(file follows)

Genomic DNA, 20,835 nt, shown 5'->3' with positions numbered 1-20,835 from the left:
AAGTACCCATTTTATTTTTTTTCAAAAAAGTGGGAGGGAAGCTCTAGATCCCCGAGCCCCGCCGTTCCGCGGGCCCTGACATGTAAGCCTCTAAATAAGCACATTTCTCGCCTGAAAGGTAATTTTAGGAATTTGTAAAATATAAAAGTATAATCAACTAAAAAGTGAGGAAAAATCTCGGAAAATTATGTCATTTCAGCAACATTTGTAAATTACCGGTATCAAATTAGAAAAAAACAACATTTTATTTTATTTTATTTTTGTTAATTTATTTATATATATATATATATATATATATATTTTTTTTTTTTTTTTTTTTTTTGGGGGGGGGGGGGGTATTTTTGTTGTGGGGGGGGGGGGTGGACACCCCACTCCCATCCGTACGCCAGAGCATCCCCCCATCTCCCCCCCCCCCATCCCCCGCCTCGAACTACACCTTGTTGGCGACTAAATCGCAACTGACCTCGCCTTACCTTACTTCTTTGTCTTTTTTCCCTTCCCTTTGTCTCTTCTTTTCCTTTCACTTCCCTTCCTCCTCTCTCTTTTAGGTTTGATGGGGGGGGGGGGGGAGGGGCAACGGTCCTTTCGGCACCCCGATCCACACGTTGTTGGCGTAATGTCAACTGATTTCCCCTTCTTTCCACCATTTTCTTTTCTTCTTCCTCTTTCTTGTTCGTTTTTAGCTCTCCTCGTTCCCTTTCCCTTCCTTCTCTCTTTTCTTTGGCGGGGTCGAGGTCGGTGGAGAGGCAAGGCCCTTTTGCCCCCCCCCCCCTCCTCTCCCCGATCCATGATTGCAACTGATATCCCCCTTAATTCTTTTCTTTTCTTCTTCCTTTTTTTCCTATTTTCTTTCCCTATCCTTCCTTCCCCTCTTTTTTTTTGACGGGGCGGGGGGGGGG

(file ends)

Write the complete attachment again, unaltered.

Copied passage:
Genomic DNA, 20,835 nt, shown 5'->3' with positions numbered 1-20,835 from the left:
AAGTACCCATTTTATTTTTTTTCAAAAAAGTGGGAGGGAAGCTCTAGATCCCCGAGCCCCGCCGTTCCGCGGGCCCTGACATGTAAGCCTCTAAATAAGCACATTTCTCGCCTGAAAGGTAATTTTAGGAATTTGTAAAATATAAAAGTATAATCAACTAAAAAGTGAGGAAAAATCTCGGAAAATTATGTCATTTCAGCAACATTTGTAAATTACCGGTATCAAATTAGAAAAAAACAACATTTTATTTTATTTTATTTTTGTTAATTTATTTATATATATATATATATATATATATATTTTTTTTTTTTTTTTTTTTTTTGGGGGGGGGGGGGGTATTTTTGTTGTGGGGGGGGGGGGTGGACACCCCACTCCCATCCGTACGCCAGAGCATCCCCCCATCTCCCCCCCCCCCATCCCCCGCCTCGAACTACACCTTGTTGGCGACTAAATCGCAACTGACCTCGCCTTACCTTACTTCTTTGTCTTTTTTCCCTTCCCTTTGTCTCTTCTTTTCCTTTCACTTCCCTTCCTCCTCTCTCTTTTAGGTTTGATGGGGGGGGGGGGGGAGGGGCAACGGTCCTTTCGGCACCCCGATCCACACGTTGTTGGCGTAATGTCAACTGATTTCCCCTTCTTTCCACCATTTTCTTTTCTTCTTCCTCTTTCTTGTTCGTTTTTAGCTCTCCTCGTTCCCTTTCCCTTCCTTCTCTCTTTTCTTTGGCGGGGTCGAGGTCGGTGGAGAGGCAAGGCCCTTTTGCCCCCCCCCCCCTCCTCTCCCCGATCCATGATTGCAACTGATATCCCCCTTAATTCTTTTCTTTTCTTCTTCCTTTTTTTCCTATTTTCTTTCCCTATCCTTCCTTCCCCTCTTTTTTTTTGACGGGGCGGGGGGGGGG